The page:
Such was the case Sunday at Ralph Wilson Stadium. Here was the situation:

When the Bills kicked off to the Jets at one point, Leon Washington of New York let the ball bounce because it looked as if it were headed out of bounds. That would give the Jets something like 20 extra yards, as the ball would be placed at the 40.

But the football took a right turn, and stayed in bounds upon resting. Washington looked up and saw a horde of Bills' tacklers coming his way. So what did he do? He didn't grab the ball and advance a yard or two. He stepped out of bounds.

That seemed odd, until he then reached out and grabbed the free football. The official threw a flag, citing an out-of-bounds kickoff. Ball on the Jets' 40.

And every Bills' fan said, "Huh?"

The rulebook is a little vague on such matters. But, we do know that if a wide receiver is out of bounds when he leans forward and catches a pass, the ball is out of bounds and the reception doesn't count. Or, if a player has his feet out of bounds when he picks up a fumble, the other team gets the ball. That happened to the Bills a few years ago in New England.

But, who knew it would be to the returner's advantage to get out of bounds first before grabbing the ball? Only Washington ... and Devin Hester, who reportedly made the same play last year for the Bears.

Here's the key point: The way the rule reads now, it was to the returner's advantage to go out of bounds before getting the ball, because he gained 20 yards of real estate in the process. That shouldn't happen.

I'll bet the league changes the rule so that if a returner does that, the ball is dead at the spot it was touched.

The league spends hours trying to come up with foolproof rules, and it takes one play to make it go back to the old drawing board.

Sunday, November 02, 2008

A preview of Wednesday

What if John McCain really does lose on Tuesday? What will Wednesday be like, at least as far as certain political commentators are concerned?

I don't think it's going to be pretty. I can see some commentators throwing McCain under the proverbial bus on Wednesday.

The argument would go something like this: "The Republican Party made a huge mistake when it nominated a moderate as President. It gave up the soul of its party. John McCain wasn't one of us. He was never one of us. The man was just pretending to be a true conservative. He didn't represent a choice. Sarah Palin tried hard to show us what true conservatism was like, but as a vice presidential nominee she couldn't make up for what McCain represented. Today marks the first day of our efforts to take back the Republican Party, and fight the socialist hordes that will attack us from the White House in the years to come."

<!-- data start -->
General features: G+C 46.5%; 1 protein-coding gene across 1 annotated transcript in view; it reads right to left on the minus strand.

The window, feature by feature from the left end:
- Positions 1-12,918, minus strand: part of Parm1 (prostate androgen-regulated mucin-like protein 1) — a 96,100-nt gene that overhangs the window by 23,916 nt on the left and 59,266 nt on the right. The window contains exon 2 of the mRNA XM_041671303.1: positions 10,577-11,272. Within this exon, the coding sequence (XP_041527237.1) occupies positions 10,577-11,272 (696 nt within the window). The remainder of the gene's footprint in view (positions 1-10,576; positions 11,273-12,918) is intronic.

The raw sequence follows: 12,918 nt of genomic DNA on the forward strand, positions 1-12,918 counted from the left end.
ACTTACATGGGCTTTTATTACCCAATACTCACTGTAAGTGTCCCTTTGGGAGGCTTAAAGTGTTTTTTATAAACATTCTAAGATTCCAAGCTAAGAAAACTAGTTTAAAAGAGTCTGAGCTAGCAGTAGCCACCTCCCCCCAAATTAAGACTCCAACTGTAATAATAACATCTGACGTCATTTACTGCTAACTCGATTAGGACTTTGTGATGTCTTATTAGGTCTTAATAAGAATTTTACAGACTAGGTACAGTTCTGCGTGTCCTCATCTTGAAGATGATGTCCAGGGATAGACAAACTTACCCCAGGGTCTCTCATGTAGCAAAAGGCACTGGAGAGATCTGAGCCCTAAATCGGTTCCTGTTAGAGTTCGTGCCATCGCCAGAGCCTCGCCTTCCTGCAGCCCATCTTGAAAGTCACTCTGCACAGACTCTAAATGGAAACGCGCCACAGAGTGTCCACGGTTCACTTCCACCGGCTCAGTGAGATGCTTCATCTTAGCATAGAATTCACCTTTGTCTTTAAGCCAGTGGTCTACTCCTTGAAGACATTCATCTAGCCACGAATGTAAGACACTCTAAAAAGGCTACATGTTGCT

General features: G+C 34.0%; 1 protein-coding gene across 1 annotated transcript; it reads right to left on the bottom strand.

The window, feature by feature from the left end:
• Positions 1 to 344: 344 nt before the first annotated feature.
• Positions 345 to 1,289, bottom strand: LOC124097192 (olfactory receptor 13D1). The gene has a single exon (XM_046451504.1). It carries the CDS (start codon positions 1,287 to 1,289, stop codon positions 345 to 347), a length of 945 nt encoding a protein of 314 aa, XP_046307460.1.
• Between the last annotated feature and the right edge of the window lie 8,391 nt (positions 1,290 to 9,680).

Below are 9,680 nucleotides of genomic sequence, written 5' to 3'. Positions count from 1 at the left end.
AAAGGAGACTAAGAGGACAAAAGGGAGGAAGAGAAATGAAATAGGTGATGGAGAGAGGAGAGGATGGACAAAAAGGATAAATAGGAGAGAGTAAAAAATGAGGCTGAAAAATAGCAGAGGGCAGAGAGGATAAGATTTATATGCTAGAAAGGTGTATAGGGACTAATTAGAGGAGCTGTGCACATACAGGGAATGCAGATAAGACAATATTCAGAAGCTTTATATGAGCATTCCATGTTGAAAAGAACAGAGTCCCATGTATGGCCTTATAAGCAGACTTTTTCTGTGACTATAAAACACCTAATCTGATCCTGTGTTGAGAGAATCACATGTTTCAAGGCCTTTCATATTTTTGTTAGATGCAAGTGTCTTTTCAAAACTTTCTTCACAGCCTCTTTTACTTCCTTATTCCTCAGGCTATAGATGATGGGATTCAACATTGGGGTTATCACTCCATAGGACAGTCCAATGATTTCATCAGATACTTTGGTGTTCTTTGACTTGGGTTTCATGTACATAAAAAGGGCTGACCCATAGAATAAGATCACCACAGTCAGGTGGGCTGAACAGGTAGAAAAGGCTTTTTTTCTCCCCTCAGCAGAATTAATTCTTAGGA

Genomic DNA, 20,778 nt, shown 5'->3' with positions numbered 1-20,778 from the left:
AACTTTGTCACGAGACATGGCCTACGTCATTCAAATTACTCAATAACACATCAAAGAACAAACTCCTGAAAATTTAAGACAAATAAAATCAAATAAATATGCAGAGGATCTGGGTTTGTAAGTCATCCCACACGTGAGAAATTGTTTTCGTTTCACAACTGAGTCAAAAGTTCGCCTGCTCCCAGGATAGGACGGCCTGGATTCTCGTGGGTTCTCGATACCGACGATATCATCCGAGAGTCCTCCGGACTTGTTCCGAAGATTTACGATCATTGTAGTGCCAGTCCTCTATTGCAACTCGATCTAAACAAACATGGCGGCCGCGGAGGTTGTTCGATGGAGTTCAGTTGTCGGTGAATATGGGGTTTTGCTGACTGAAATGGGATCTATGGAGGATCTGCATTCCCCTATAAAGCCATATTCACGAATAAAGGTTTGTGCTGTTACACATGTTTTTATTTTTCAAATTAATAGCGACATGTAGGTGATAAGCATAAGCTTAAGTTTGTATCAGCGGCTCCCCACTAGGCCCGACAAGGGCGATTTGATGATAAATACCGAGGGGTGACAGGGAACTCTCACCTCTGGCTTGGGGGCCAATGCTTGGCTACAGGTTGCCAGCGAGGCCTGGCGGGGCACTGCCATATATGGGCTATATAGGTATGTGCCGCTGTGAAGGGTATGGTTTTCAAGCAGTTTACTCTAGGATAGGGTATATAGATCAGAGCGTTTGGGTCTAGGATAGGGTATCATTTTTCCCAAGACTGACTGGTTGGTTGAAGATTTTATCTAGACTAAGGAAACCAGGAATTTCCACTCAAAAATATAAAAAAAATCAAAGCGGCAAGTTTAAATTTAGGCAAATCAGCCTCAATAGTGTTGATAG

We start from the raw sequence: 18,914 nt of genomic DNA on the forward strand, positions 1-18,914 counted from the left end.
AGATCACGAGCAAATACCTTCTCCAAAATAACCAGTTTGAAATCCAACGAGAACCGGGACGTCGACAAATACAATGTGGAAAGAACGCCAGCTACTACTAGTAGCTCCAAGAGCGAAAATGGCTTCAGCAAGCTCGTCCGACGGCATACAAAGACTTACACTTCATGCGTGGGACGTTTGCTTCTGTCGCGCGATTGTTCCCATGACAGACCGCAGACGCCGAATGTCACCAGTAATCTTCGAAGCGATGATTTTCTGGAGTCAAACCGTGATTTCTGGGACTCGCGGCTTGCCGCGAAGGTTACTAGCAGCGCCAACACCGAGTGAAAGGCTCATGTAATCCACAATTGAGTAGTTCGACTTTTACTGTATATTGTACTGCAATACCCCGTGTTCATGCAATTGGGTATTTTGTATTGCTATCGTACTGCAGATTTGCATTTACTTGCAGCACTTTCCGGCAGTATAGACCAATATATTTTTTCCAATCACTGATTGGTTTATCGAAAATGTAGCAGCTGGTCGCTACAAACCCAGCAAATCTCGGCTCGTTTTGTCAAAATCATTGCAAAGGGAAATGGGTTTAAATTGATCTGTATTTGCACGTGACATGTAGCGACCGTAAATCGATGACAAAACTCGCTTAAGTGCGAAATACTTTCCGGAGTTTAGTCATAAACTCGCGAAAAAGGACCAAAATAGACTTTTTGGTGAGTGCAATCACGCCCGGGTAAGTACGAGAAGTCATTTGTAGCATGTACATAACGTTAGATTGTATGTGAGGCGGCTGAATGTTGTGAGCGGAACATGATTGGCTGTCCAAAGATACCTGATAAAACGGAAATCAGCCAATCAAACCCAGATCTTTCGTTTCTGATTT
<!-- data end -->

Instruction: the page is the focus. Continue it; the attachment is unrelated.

Here's the catch. McCain did better than any other possible Republican choice for President, better than he could have been expected to do.

Any Republican was up against it this year:

1. It's a Democratic year. The generic Democrat beats the generic Republican in polling. Party registration tilts heavily toward the Democratic side. Abraham Lincoln would have had trouble running on the Republican line this year.

2. It's a poor year to be associated with George Bush. The current President's approval rating is south of 30 percent. Any Republican candidate was going to be linked to him, especially one that was a member of Congress. That was a huge disadvantage.

3. The economy's timing was perfect for Obama. Initially, it looked as if Barack Obama could ride an anti-war feeling into the general election. The surge has bought the Republicans some time at the least for the moment. However, Obama received a replacement issue when the stock market started to crumble, and fit into his motto of change nicely. Sure McCain didn't handle the initial meltdown well, but that only reinforced the situation.

4. There were few game-changing choices out there for Vice President for McCain or anybody else. McCain obviously felt he needed something to shake up the calculus of the situation. Tim Pawlenty, the pick of conventional wisdom, wouldn't exactly send volunteers out into the streets to ring doorbells.